• New Respiratory Enterovirus and Recombinant Rhinoviruses among Circulating Picornaviruses PDF Version [PDF - 295 KB - 8 pages]
    C. Tapparel et al.
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    Rhinoviruses and enteroviruses are leading causes of respiratory infections. To evaluate genotypic diversity and identify forces shaping picornavirus evolution, we screened persons with respiratory illnesses by using rhinovirus-specific or generic real-time PCR assays. We then sequenced the 5′ untranslated region, capsid protein VP1, and protease precursor 3CD regions of virus-positive samples. Subsequent phylogenetic analysis identified the large genotypic diversity of rhinoviruses circulating in humans. We identified and completed the genome sequence of a new enterovirus genotype associated with respiratory symptoms and acute otitis media, confirming the close relationship between rhinoviruses and enteroviruses and the need to detect both viruses in respiratory specimens. Finally, we identified recombinants among circulating rhinoviruses and mapped their recombination sites, thereby demonstrating that rhinoviruses can recombine in their natural host. This study clarifies the diversity and explains the reasons for evolution of these viruses.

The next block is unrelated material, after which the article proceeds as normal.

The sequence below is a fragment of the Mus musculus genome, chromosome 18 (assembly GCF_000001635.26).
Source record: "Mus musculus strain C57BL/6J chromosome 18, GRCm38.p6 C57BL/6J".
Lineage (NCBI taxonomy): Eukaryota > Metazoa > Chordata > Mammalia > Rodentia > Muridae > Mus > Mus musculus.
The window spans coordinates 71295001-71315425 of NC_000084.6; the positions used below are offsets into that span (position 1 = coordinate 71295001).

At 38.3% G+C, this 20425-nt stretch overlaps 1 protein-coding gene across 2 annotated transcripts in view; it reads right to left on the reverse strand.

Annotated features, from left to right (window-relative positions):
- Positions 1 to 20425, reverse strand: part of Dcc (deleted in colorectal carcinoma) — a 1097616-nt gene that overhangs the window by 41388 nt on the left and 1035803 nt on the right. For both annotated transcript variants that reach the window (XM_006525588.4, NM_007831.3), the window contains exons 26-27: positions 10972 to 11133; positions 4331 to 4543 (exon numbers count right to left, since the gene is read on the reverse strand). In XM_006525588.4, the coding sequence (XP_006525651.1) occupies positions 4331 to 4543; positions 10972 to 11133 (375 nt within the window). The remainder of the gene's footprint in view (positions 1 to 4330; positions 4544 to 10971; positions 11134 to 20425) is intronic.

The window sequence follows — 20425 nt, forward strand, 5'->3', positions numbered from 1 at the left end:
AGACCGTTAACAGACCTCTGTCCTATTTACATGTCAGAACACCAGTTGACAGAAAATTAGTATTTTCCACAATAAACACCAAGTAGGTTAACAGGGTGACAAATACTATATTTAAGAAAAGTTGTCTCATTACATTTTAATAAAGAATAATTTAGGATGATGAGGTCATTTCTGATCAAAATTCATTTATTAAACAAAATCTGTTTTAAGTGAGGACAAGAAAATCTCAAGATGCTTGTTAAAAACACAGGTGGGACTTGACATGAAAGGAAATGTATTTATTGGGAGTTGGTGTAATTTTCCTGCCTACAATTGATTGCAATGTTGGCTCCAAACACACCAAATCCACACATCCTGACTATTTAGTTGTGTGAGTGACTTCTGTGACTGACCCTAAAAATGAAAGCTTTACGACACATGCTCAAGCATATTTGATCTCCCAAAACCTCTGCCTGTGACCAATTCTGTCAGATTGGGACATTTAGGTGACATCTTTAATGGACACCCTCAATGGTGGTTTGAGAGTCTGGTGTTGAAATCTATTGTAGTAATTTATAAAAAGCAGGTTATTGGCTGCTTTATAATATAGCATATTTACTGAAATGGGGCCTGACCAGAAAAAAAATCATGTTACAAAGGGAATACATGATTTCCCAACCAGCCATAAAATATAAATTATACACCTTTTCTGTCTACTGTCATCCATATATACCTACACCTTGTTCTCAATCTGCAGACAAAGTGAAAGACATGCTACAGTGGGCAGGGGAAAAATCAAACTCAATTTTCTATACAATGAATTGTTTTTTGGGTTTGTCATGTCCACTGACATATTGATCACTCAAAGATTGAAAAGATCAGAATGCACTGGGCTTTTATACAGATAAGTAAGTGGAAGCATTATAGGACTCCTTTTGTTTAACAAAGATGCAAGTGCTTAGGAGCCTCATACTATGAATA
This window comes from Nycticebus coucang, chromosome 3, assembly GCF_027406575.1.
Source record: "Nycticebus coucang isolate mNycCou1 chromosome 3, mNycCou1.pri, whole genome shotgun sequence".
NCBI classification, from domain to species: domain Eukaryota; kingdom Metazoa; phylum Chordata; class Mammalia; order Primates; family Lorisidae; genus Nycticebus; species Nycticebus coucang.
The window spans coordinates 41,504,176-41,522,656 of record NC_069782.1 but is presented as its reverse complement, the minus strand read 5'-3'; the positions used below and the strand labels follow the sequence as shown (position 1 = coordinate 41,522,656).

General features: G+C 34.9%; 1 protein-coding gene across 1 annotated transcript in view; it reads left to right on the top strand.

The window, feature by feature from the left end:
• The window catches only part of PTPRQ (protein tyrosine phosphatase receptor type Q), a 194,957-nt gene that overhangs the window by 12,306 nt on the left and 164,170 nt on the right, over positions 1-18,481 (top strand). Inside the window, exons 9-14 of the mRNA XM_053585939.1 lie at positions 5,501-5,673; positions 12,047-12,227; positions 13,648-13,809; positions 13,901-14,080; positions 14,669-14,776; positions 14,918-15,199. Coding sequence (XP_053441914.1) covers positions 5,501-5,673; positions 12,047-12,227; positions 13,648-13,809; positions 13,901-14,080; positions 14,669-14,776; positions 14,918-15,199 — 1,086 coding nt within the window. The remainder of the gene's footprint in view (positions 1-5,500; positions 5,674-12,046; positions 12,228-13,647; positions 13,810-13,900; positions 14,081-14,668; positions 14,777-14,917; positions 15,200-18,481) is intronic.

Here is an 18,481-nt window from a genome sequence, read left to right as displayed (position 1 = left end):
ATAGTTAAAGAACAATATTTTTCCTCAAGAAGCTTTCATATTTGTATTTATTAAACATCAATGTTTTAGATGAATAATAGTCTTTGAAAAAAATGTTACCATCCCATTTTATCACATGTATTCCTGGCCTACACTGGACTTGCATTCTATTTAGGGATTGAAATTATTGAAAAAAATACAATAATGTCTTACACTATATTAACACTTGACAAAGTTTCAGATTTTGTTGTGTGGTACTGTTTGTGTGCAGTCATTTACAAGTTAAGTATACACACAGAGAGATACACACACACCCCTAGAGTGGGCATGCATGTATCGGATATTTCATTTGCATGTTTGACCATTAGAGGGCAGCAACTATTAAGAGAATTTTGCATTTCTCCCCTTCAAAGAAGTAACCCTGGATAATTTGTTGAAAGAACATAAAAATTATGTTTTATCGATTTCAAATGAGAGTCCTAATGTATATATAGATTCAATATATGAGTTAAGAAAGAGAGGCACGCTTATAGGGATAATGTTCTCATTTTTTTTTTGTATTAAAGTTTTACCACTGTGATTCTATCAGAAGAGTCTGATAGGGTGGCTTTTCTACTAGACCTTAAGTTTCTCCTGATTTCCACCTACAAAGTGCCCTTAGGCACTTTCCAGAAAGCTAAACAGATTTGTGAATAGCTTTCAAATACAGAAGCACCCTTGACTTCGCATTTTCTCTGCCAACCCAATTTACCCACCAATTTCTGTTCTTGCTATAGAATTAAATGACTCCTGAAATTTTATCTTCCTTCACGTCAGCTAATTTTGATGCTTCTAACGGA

• Cross-Border Dissemination of Methicillin-Resistant Staphylococcus aureus, Euregio Meuse-Rhin Region PDF Version [PDF - 560 KB - 8 pages]
    R. H. Deurenberg et al.
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    Because the prevalence of methicillin-resistant Staphylococcus aureus (MRSA) differs among the 3 countries forming the Euregio Meuse-Rhin (EMR) region (Belgium, Germany, and the Netherlands), cross-border healthcare requires information about the spread of MRSA in the EMR. We investigated the emergence, dissemination, and diversity of MRSA clones in the EMR by using several typing methods. MRSA associated with clonal complexes 5, 8, 30, and 45 was disseminated throughout the EMR. Dutch isolates, mainly associated with sequence types (ST) ST5-MRSA-II, ST5-MRSA-IV, ST8-MRSA-IV, and ST45-MSRA-IV had a more diverse genetic background than the isolates from Belgium and Germany, associated with ST45-MRSA-IV and ST5-MRSA-II, respectively. MRSA associated with pigs (ST398-MRSA-IV/V) was found in the Dutch area of the EMR. Five percent of the MRSA isolates harbored Panton-Valentine leukocidin and were classified as community-associated MRSA associated with ST1, 8, 30, 80, and 89.